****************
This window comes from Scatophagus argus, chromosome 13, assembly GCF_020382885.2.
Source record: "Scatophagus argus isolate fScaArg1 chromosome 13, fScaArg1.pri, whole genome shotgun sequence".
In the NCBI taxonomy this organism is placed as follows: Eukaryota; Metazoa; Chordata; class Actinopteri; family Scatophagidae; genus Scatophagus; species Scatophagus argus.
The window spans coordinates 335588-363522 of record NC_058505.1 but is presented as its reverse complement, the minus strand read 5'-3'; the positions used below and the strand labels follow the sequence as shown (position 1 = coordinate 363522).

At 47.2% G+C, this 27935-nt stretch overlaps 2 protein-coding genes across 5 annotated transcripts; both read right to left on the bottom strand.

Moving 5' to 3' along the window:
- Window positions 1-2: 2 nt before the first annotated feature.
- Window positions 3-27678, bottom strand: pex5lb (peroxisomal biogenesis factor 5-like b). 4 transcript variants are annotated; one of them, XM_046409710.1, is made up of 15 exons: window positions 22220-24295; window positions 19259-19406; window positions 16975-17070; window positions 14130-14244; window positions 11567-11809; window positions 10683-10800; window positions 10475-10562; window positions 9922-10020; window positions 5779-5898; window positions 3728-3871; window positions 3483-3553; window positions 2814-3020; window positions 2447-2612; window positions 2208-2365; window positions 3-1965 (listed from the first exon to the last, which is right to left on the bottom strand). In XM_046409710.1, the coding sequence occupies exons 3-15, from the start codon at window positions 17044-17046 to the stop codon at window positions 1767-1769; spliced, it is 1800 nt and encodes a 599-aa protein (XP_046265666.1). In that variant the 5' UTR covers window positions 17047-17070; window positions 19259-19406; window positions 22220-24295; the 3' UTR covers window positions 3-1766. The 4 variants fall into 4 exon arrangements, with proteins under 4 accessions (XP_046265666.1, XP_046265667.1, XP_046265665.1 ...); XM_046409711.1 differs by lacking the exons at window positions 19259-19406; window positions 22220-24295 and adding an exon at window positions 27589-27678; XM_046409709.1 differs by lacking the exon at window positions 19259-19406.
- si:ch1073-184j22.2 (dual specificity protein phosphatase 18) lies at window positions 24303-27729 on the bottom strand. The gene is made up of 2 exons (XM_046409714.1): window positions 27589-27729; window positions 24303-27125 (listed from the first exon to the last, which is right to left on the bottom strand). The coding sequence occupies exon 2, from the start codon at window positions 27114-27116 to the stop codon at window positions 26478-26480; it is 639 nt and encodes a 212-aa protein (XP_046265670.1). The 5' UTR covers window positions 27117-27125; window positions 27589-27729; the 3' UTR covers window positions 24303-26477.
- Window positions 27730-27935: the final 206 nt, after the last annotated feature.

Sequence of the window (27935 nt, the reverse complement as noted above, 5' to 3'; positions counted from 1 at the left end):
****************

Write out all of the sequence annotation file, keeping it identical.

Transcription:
This window comes from Scatophagus argus, chromosome 13, assembly GCF_020382885.2.
Source record: "Scatophagus argus isolate fScaArg1 chromosome 13, fScaArg1.pri, whole genome shotgun sequence".
In the NCBI taxonomy this organism is placed as follows: Eukaryota; Metazoa; Chordata; class Actinopteri; family Scatophagidae; genus Scatophagus; species Scatophagus argus.
The window spans coordinates 335588-363522 of record NC_058505.1 but is presented as its reverse complement, the minus strand read 5'-3'; the positions used below and the strand labels follow the sequence as shown (position 1 = coordinate 363522).

At 47.2% G+C, this 27935-nt stretch overlaps 2 protein-coding genes across 5 annotated transcripts; both read right to left on the bottom strand.

Moving 5' to 3' along the window:
- Window positions 1-2: 2 nt before the first annotated feature.
- Window positions 3-27678, bottom strand: pex5lb (peroxisomal biogenesis factor 5-like b). 4 transcript variants are annotated; one of them, XM_046409710.1, is made up of 15 exons: window positions 22220-24295; window positions 19259-19406; window positions 16975-17070; window positions 14130-14244; window positions 11567-11809; window positions 10683-10800; window positions 10475-10562; window positions 9922-10020; window positions 5779-5898; window positions 3728-3871; window positions 3483-3553; window positions 2814-3020; window positions 2447-2612; window positions 2208-2365; window positions 3-1965 (listed from the first exon to the last, which is right to left on the bottom strand). In XM_046409710.1, the coding sequence occupies exons 3-15, from the start codon at window positions 17044-17046 to the stop codon at window positions 1767-1769; spliced, it is 1800 nt and encodes a 599-aa protein (XP_046265666.1). In that variant the 5' UTR covers window positions 17047-17070; window positions 19259-19406; window positions 22220-24295; the 3' UTR covers window positions 3-1766. The 4 variants fall into 4 exon arrangements, with proteins under 4 accessions (XP_046265666.1, XP_046265667.1, XP_046265665.1 ...); XM_046409711.1 differs by lacking the exons at window positions 19259-19406; window positions 22220-24295 and adding an exon at window positions 27589-27678; XM_046409709.1 differs by lacking the exon at window positions 19259-19406.
- si:ch1073-184j22.2 (dual specificity protein phosphatase 18) lies at window positions 24303-27729 on the bottom strand. The gene is made up of 2 exons (XM_046409714.1): window positions 27589-27729; window positions 24303-27125 (listed from the first exon to the last, which is right to left on the bottom strand). The coding sequence occupies exon 2, from the start codon at window positions 27114-27116 to the stop codon at window positions 26478-26480; it is 639 nt and encodes a 212-aa protein (XP_046265670.1). The 5' UTR covers window positions 27117-27125; window positions 27589-27729; the 3' UTR covers window positions 24303-26477.
- Window positions 27730-27935: the final 206 nt, after the last annotated feature.

Sequence of the window (27935 nt, the reverse complement as noted above, 5' to 3'; positions counted from 1 at the left end):